And then he gave us the first and great commandment: "Thou shalt love the Lord thy God with all thy heart, and with all thy soul, and with all thy mind." (Matthew 22:37.)
It is unthinkable that one who loves the Lord with all his heart and with all his soul and who with a broken heart and contrite spirit recognizes the limitless gifts which the Lord had given him would fail to spend one day in seven in gratitude and thankfulness, and carrying forward the good works of the Lord. The observance of the Sabbath is an indication of the measure of our love for our Heavenly Father.
In the U.S. the second Sunday of May is set apart to honor our mothers; the Fourth of July to memorialize our independence; everywhere family members have their birthdays. How thoughtless and inconsiderate would one be thought who would ignore loved ones' birthdays or who would pay no attention to Mother's Day. How disloyal for one to forget the birthday of the nation or to ignore election day. And yet, one day in seven has been set apart to remember the Lord, as the Sabbath daya day for rest, for doing good, for service, for spiritual regeneration, for worship of God. Greedy business fills its store windows with Mother's and Father's Day cards, with Halloween wares and valentines, with birthday remembrances, and with Christmas gifts, but how often does it lend its windows to the encouragement of Sabbath honoring? (64-01)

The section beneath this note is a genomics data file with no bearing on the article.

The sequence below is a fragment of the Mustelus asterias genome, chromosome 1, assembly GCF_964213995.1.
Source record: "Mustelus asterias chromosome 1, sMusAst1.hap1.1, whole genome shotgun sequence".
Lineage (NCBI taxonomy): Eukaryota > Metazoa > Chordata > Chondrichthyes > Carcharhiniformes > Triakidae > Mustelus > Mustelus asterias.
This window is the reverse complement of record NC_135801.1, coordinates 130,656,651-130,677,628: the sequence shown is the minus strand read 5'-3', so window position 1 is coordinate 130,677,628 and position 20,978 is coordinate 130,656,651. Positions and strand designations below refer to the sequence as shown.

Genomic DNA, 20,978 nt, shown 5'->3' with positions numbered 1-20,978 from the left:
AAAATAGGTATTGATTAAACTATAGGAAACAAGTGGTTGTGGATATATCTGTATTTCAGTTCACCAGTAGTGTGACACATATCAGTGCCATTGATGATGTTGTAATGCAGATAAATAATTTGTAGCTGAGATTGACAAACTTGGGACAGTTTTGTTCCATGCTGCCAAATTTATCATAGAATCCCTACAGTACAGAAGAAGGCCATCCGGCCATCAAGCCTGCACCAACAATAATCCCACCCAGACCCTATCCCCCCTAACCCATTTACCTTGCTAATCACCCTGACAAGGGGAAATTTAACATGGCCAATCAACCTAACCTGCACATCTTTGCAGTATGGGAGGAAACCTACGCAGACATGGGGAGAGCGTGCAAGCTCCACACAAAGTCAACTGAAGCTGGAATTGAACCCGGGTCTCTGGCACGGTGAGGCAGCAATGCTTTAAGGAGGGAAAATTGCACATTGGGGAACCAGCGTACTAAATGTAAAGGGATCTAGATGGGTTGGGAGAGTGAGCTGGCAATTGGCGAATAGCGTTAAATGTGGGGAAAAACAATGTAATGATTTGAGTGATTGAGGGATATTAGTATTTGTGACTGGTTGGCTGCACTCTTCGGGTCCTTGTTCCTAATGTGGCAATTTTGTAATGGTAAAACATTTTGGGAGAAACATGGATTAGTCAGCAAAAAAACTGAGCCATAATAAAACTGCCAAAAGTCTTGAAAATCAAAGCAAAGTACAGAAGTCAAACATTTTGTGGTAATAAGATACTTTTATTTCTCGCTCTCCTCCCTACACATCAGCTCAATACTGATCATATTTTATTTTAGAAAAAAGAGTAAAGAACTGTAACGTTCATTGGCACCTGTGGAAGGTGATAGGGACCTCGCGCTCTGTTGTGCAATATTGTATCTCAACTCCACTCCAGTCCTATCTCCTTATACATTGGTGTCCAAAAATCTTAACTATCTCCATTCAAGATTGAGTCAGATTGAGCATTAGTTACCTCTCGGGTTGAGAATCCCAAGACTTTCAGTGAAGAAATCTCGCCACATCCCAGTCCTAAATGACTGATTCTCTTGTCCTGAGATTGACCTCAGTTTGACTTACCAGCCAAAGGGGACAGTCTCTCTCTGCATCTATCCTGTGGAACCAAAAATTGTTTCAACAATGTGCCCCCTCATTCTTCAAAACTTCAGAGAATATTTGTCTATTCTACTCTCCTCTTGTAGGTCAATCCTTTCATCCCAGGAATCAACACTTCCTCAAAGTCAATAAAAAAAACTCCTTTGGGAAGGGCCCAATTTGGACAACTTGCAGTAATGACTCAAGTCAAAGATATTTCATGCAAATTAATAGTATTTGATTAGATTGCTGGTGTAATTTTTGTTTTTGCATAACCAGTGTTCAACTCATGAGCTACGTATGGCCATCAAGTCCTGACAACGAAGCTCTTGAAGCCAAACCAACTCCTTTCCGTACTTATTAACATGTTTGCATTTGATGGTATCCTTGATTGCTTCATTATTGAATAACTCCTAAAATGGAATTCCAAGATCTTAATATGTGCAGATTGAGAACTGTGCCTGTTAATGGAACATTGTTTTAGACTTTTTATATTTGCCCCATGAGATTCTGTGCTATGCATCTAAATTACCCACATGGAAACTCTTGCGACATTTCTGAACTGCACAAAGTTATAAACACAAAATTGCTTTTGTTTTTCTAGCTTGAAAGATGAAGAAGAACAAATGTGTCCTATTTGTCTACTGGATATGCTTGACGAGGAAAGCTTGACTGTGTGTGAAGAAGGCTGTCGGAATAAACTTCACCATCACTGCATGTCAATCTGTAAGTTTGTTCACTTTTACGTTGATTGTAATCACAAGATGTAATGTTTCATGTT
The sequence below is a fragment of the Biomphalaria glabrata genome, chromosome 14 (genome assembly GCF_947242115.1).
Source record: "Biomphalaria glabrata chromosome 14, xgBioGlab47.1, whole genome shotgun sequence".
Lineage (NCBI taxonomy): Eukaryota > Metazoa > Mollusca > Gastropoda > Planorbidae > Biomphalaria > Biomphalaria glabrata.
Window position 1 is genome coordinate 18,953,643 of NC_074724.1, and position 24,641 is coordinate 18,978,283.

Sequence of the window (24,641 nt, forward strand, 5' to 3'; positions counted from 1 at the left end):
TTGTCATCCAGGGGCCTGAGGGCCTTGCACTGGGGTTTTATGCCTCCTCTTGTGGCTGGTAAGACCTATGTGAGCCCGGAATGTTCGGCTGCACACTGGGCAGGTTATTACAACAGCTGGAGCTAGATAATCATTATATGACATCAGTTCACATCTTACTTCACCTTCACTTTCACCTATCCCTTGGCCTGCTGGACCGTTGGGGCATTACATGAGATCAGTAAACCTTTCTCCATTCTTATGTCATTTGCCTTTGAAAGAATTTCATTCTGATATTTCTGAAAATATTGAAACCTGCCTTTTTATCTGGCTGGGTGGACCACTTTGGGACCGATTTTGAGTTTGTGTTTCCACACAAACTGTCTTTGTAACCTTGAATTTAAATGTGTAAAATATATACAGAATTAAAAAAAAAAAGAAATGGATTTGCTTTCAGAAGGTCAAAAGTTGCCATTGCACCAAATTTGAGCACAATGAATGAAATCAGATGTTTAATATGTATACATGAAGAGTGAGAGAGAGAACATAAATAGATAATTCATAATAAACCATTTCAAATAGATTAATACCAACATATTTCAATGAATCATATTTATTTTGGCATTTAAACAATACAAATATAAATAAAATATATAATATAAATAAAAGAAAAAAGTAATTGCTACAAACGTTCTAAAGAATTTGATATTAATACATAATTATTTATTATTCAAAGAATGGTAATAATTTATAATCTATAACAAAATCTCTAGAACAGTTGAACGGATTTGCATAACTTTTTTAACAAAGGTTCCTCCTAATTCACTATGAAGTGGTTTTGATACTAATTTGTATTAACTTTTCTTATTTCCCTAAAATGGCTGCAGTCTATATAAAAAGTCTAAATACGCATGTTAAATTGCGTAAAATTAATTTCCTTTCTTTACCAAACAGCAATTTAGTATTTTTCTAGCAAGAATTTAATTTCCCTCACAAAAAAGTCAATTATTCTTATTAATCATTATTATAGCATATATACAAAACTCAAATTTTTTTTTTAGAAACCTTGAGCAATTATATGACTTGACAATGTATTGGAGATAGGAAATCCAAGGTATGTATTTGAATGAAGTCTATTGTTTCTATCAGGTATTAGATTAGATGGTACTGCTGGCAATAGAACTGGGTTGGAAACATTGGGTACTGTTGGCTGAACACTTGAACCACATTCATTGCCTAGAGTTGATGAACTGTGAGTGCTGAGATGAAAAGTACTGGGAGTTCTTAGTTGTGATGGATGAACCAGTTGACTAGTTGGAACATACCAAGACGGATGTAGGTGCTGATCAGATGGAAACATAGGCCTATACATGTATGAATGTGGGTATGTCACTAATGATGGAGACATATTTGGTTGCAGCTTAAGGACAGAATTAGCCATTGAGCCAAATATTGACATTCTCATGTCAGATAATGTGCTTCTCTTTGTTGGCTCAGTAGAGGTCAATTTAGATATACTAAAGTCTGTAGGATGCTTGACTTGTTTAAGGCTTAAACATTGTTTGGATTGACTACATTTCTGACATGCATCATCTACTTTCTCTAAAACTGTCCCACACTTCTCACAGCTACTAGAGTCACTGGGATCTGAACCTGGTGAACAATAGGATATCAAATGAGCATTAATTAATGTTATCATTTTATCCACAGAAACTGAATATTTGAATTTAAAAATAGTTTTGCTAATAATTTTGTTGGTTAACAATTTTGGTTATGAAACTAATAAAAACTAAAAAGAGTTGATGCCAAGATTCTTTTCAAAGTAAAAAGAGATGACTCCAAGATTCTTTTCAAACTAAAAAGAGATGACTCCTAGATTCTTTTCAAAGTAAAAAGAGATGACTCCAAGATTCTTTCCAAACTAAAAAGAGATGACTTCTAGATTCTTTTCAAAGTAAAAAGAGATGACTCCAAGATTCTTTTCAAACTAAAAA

The Teachings of Spencer W. Kimball, p.215-8